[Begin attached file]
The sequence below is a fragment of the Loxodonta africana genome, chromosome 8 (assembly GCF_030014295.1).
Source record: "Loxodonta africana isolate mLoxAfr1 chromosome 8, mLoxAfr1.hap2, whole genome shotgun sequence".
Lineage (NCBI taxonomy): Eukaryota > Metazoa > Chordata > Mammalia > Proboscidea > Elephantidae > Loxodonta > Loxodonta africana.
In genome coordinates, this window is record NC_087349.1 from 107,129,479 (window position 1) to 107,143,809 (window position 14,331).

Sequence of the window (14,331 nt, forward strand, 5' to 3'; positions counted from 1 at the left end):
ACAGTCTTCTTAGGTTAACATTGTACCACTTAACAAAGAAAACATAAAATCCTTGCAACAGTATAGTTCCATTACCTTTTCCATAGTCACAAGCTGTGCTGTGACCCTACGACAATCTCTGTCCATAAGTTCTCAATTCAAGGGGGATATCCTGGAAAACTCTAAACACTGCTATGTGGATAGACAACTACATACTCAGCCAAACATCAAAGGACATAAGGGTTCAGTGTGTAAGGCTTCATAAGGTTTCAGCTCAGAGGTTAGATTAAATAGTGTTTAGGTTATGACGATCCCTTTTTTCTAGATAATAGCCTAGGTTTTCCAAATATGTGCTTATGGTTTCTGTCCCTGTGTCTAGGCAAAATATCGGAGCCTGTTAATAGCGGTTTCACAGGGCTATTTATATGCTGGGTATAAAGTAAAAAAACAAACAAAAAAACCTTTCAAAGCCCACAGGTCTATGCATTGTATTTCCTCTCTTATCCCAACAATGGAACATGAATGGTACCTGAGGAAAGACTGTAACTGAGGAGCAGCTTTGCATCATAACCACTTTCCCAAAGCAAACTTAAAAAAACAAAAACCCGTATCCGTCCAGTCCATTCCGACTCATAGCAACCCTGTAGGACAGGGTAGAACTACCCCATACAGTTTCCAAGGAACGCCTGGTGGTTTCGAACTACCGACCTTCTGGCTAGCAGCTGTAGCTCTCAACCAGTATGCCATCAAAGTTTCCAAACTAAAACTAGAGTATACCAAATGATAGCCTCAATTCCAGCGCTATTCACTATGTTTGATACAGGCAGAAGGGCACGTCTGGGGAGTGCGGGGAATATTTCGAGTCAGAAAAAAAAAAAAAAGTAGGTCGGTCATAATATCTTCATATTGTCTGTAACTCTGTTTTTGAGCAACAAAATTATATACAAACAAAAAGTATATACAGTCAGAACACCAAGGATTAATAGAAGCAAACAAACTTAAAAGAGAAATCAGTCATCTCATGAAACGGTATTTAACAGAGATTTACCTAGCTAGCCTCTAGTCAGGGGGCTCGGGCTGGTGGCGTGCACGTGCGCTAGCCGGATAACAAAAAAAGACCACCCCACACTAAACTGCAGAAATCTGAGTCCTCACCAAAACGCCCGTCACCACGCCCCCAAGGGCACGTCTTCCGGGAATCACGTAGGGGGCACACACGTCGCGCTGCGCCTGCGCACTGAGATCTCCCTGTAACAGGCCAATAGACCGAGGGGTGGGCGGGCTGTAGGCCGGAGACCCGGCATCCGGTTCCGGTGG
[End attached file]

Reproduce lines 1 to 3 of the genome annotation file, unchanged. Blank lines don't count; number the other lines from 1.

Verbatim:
The sequence below is a fragment of the Loxodonta africana genome, chromosome 8 (assembly GCF_030014295.1).
Source record: "Loxodonta africana isolate mLoxAfr1 chromosome 8, mLoxAfr1.hap2, whole genome shotgun sequence".
Lineage (NCBI taxonomy): Eukaryota > Metazoa > Chordata > Mammalia > Proboscidea > Elephantidae > Loxodonta > Loxodonta africana.